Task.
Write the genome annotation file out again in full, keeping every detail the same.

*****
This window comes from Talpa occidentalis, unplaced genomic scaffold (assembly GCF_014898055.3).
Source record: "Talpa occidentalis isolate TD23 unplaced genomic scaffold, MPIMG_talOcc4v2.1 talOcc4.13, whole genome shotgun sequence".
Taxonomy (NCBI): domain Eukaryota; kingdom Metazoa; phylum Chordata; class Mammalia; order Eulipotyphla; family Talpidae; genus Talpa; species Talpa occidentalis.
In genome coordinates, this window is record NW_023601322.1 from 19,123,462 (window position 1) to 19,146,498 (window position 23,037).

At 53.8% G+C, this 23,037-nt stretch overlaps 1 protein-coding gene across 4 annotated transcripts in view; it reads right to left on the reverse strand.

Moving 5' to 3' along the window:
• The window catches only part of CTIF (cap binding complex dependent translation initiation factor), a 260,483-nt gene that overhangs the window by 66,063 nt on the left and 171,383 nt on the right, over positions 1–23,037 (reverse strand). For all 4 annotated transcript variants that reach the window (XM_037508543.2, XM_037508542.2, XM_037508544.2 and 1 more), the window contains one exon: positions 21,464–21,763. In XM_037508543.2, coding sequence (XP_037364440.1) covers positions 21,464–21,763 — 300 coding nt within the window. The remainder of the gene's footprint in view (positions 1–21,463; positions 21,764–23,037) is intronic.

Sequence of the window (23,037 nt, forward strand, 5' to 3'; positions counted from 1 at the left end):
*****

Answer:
This window comes from Talpa occidentalis, unplaced genomic scaffold (assembly GCF_014898055.3).
Source record: "Talpa occidentalis isolate TD23 unplaced genomic scaffold, MPIMG_talOcc4v2.1 talOcc4.13, whole genome shotgun sequence".
Taxonomy (NCBI): domain Eukaryota; kingdom Metazoa; phylum Chordata; class Mammalia; order Eulipotyphla; family Talpidae; genus Talpa; species Talpa occidentalis.
In genome coordinates, this window is record NW_023601322.1 from 19,123,462 (window position 1) to 19,146,498 (window position 23,037).

At 53.8% G+C, this 23,037-nt stretch overlaps 1 protein-coding gene across 4 annotated transcripts in view; it reads right to left on the reverse strand.

Moving 5' to 3' along the window:
• The window catches only part of CTIF (cap binding complex dependent translation initiation factor), a 260,483-nt gene that overhangs the window by 66,063 nt on the left and 171,383 nt on the right, over positions 1–23,037 (reverse strand). For all 4 annotated transcript variants that reach the window (XM_037508543.2, XM_037508542.2, XM_037508544.2 and 1 more), the window contains one exon: positions 21,464–21,763. In XM_037508543.2, coding sequence (XP_037364440.1) covers positions 21,464–21,763 — 300 coding nt within the window. The remainder of the gene's footprint in view (positions 1–21,463; positions 21,764–23,037) is intronic.

Sequence of the window (23,037 nt, forward strand, 5' to 3'; positions counted from 1 at the left end):